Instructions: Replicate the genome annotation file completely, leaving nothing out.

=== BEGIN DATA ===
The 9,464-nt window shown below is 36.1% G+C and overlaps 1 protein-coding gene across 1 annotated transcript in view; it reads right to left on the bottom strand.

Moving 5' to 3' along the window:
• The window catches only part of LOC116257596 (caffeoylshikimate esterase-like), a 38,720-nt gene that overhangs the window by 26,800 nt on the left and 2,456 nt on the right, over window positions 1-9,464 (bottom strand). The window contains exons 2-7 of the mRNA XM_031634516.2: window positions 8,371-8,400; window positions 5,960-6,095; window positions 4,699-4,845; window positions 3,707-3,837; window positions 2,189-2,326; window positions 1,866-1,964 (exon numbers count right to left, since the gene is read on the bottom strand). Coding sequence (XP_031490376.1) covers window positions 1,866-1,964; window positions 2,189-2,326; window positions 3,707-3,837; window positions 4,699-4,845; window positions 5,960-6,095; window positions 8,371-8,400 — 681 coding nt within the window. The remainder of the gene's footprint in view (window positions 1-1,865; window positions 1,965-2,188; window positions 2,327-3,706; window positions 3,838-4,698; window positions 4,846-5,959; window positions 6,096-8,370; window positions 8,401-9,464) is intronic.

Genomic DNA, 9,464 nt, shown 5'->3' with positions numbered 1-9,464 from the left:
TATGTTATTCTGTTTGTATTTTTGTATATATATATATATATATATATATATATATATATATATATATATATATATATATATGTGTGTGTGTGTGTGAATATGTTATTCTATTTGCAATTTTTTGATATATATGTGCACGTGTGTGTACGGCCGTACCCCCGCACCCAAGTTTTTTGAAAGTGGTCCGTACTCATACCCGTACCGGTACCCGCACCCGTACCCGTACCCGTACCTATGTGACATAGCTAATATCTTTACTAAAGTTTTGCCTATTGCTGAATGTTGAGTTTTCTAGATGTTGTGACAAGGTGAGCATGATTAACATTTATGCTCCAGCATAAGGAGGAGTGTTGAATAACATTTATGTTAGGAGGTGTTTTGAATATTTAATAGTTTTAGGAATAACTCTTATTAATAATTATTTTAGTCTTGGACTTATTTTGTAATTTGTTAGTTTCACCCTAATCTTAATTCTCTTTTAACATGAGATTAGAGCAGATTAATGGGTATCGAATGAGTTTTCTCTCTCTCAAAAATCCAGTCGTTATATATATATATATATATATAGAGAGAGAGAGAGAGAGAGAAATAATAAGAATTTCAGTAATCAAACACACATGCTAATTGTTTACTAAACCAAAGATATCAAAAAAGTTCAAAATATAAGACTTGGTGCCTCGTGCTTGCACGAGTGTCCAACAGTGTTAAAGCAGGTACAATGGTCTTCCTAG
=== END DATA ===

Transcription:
The 9,464-nt window shown below is 36.1% G+C and overlaps 1 protein-coding gene across 1 annotated transcript in view; it reads right to left on the bottom strand.

Moving 5' to 3' along the window:
• The window catches only part of LOC116257596 (caffeoylshikimate esterase-like), a 38,720-nt gene that overhangs the window by 26,800 nt on the left and 2,456 nt on the right, over window positions 1-9,464 (bottom strand). The window contains exons 2-7 of the mRNA XM_031634516.2: window positions 8,371-8,400; window positions 5,960-6,095; window positions 4,699-4,845; window positions 3,707-3,837; window positions 2,189-2,326; window positions 1,866-1,964 (exon numbers count right to left, since the gene is read on the bottom strand). Coding sequence (XP_031490376.1) covers window positions 1,866-1,964; window positions 2,189-2,326; window positions 3,707-3,837; window positions 4,699-4,845; window positions 5,960-6,095; window positions 8,371-8,400 — 681 coding nt within the window. The remainder of the gene's footprint in view (window positions 1-1,865; window positions 1,965-2,188; window positions 2,327-3,706; window positions 3,838-4,698; window positions 4,846-5,959; window positions 6,096-8,370; window positions 8,401-9,464) is intronic.

Genomic DNA, 9,464 nt, shown 5'->3' with positions numbered 1-9,464 from the left:
TATGTTATTCTGTTTGTATTTTTGTATATATATATATATATATATATATATATATATATATATATATATATATATATATATGTGTGTGTGTGTGTGAATATGTTATTCTATTTGCAATTTTTTGATATATATGTGCACGTGTGTGTACGGCCGTACCCCCGCACCCAAGTTTTTTGAAAGTGGTCCGTACTCATACCCGTACCGGTACCCGCACCCGTACCCGTACCCGTACCTATGTGACATAGCTAATATCTTTACTAAAGTTTTGCCTATTGCTGAATGTTGAGTTTTCTAGATGTTGTGACAAGGTGAGCATGATTAACATTTATGCTCCAGCATAAGGAGGAGTGTTGAATAACATTTATGTTAGGAGGTGTTTTGAATATTTAATAGTTTTAGGAATAACTCTTATTAATAATTATTTTAGTCTTGGACTTATTTTGTAATTTGTTAGTTTCACCCTAATCTTAATTCTCTTTTAACATGAGATTAGAGCAGATTAATGGGTATCGAATGAGTTTTCTCTCTCTCAAAAATCCAGTCGTTATATATATATATATATATATAGAGAGAGAGAGAGAGAGAGAAATAATAAGAATTTCAGTAATCAAACACACATGCTAATTGTTTACTAAACCAAAGATATCAAAAAAGTTCAAAATATAAGACTTGGTGCCTCGTGCTTGCACGAGTGTCCAACAGTGTTAAAGCAGGTACAATGGTCTTCCTAG